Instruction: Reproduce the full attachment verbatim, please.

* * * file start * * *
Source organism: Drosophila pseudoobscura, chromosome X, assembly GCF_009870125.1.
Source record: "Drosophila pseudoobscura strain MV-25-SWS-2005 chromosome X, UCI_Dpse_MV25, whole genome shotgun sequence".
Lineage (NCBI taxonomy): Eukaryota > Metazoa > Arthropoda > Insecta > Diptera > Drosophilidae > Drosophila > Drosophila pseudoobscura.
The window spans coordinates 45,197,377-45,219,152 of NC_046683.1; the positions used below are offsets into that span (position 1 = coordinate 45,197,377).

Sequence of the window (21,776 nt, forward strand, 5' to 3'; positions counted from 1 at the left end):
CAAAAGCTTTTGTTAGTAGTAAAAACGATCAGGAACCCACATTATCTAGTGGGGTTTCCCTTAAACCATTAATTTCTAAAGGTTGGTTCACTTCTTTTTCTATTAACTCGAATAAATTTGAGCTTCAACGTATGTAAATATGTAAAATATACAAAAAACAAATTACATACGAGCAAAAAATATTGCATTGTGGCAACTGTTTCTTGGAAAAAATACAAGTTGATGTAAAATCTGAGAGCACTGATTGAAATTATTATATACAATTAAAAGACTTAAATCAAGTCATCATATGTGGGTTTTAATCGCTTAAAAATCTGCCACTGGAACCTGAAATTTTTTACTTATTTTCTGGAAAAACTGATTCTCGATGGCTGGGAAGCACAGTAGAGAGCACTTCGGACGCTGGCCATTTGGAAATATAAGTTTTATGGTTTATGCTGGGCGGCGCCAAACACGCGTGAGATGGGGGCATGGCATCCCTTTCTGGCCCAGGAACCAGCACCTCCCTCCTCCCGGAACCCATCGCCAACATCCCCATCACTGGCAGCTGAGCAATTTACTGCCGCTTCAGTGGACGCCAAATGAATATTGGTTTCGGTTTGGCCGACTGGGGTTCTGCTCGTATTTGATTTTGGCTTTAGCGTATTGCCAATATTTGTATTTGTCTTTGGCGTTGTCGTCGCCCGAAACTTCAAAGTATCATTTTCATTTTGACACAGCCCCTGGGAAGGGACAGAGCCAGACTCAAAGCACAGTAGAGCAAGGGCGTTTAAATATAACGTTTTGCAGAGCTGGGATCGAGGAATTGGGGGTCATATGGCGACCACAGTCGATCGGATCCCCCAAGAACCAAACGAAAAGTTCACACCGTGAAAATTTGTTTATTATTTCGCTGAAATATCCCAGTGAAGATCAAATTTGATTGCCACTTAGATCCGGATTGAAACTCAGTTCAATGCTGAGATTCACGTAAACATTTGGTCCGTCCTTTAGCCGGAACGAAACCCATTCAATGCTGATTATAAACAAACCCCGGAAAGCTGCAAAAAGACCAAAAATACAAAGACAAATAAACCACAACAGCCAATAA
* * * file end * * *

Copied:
Source organism: Drosophila pseudoobscura, chromosome X, assembly GCF_009870125.1.
Source record: "Drosophila pseudoobscura strain MV-25-SWS-2005 chromosome X, UCI_Dpse_MV25, whole genome shotgun sequence".
Lineage (NCBI taxonomy): Eukaryota > Metazoa > Arthropoda > Insecta > Diptera > Drosophilidae > Drosophila > Drosophila pseudoobscura.
The window spans coordinates 45,197,377-45,219,152 of NC_046683.1; the positions used below are offsets into that span (position 1 = coordinate 45,197,377).

Sequence of the window (21,776 nt, forward strand, 5' to 3'; positions counted from 1 at the left end):
CAAAAGCTTTTGTTAGTAGTAAAAACGATCAGGAACCCACATTATCTAGTGGGGTTTCCCTTAAACCATTAATTTCTAAAGGTTGGTTCACTTCTTTTTCTATTAACTCGAATAAATTTGAGCTTCAACGTATGTAAATATGTAAAATATACAAAAAACAAATTACATACGAGCAAAAAATATTGCATTGTGGCAACTGTTTCTTGGAAAAAATACAAGTTGATGTAAAATCTGAGAGCACTGATTGAAATTATTATATACAATTAAAAGACTTAAATCAAGTCATCATATGTGGGTTTTAATCGCTTAAAAATCTGCCACTGGAACCTGAAATTTTTTACTTATTTTCTGGAAAAACTGATTCTCGATGGCTGGGAAGCACAGTAGAGAGCACTTCGGACGCTGGCCATTTGGAAATATAAGTTTTATGGTTTATGCTGGGCGGCGCCAAACACGCGTGAGATGGGGGCATGGCATCCCTTTCTGGCCCAGGAACCAGCACCTCCCTCCTCCCGGAACCCATCGCCAACATCCCCATCACTGGCAGCTGAGCAATTTACTGCCGCTTCAGTGGACGCCAAATGAATATTGGTTTCGGTTTGGCCGACTGGGGTTCTGCTCGTATTTGATTTTGGCTTTAGCGTATTGCCAATATTTGTATTTGTCTTTGGCGTTGTCGTCGCCCGAAACTTCAAAGTATCATTTTCATTTTGACACAGCCCCTGGGAAGGGACAGAGCCAGACTCAAAGCACAGTAGAGCAAGGGCGTTTAAATATAACGTTTTGCAGAGCTGGGATCGAGGAATTGGGGGTCATATGGCGACCACAGTCGATCGGATCCCCCAAGAACCAAACGAAAAGTTCACACCGTGAAAATTTGTTTATTATTTCGCTGAAATATCCCAGTGAAGATCAAATTTGATTGCCACTTAGATCCGGATTGAAACTCAGTTCAATGCTGAGATTCACGTAAACATTTGGTCCGTCCTTTAGCCGGAACGAAACCCATTCAATGCTGATTATAAACAAACCCCGGAAAGCTGCAAAAAGACCAAAAATACAAAGACAAATAAACCACAACAGCCAATAA